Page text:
That’s awesome! Uhhhhhhh, what’s that?
Arduino is a small control circuit used to program and control output to motors or other controls.
“Like an eye blink?”
“Yeah,” she continued, “or “Rotate this far or this fast.” I’ve been doing workshops, trying to introduce other puppeteers to Arduino because it can be tricky.”
The trick, as she explained it, was that the technology stuff in puppetry comes from a very dry and geeky and scientific place. She said that because of that it’s easy for a puppeteer to get lost in making the servo work but maybe not making it do something cool.
“Like robots.” she said. “Robots are kind of cool but they still look like robots, not very interesting. But if you put like, a teddy bear skin on a robot, now you’re talking about something kind of interesting.”
Not to mention kind of disturbing …
But I got what she was laying down. She meant that technology was about subtlety in puppetry. You wanna use it but you don’t want it to take over. It existed to enhance the human performance.
Annett continued, “What it is, is this. Anybody who’s ever been doing puppetry for a long time, we always wish we had a third hand. Arduino is the third hand. It’s that thing that can make the eye twitch or the hand move when you’re not there.”
I had another 10 questions on this subject, but I decided at that point I wanted to save them for when we went to see the Horse puppets for “Black Beauty”.
“There is no technology in this show …” She said.
I was surprised to hear that and asked her why not?
“This is partly because the show is so huge,” she explained, “It’s got a massive cast, both puppets and actors.”
Annett is in a unique position. Seattle Children’s Theatre is one of the only LORT theatres in the country to have an explicit and dedicated puppet department. A review of its superb production history shows why, and Annett has been building puppets for the stages there for 20 years.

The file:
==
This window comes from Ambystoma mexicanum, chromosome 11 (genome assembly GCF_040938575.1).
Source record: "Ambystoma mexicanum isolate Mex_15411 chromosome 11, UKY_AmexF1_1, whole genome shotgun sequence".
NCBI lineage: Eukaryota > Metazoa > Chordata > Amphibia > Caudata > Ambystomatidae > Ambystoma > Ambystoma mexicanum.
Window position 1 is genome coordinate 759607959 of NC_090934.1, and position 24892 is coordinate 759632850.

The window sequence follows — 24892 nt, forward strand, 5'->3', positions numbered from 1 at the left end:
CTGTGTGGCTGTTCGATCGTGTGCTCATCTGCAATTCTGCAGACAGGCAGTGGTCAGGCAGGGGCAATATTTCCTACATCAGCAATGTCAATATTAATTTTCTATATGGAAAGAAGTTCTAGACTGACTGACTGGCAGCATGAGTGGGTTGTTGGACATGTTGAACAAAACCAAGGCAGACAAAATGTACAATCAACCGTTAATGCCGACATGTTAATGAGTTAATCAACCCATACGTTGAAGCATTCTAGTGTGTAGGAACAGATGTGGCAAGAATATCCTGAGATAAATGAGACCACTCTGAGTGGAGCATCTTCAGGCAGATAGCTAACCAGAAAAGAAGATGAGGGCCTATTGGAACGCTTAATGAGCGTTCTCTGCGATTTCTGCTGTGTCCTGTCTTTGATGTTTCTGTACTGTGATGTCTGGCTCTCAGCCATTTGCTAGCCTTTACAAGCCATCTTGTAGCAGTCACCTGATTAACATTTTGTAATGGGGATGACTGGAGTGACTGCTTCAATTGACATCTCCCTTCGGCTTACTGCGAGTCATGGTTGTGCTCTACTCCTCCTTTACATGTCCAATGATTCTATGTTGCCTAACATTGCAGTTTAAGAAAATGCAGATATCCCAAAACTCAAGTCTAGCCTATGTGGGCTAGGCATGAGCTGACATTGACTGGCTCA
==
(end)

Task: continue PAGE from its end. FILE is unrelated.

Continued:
Still, I was curious to know, in the context of production where puppets sat in terms of their classification. Were puppets props? Costumes? Were puppets considered “Actors”?
“It’s a puppet,” she replied.
Okay I overthought that one.
“You could argue for years about what exactly is a puppet. Like I said, in other theatres props build the puppets. Sometimes if they know enough, or the work is too technical a theatre will search out a local puppet artisan to bring in and do the build as a contractor.”
Well sure, puppet artisans gotta work …
THERE’S A WHOLE PUPPET THING OUT THERE …
Never let it be said I don’t do my homework before an interview, (I may be half in the bag when I do it but yeah, whatever I take notes). So, I surfed the internet looking for puppet people. I found them. A lot of them. A whole lot. And they’re organized …
“Oh yeah,” Annett nodded.
“I stumbled across something called, “Drunk Puppets”.
“Yeah, “Drunk Puppet Night.”
And that’s literally what it sounds like? People get drunk and puppet?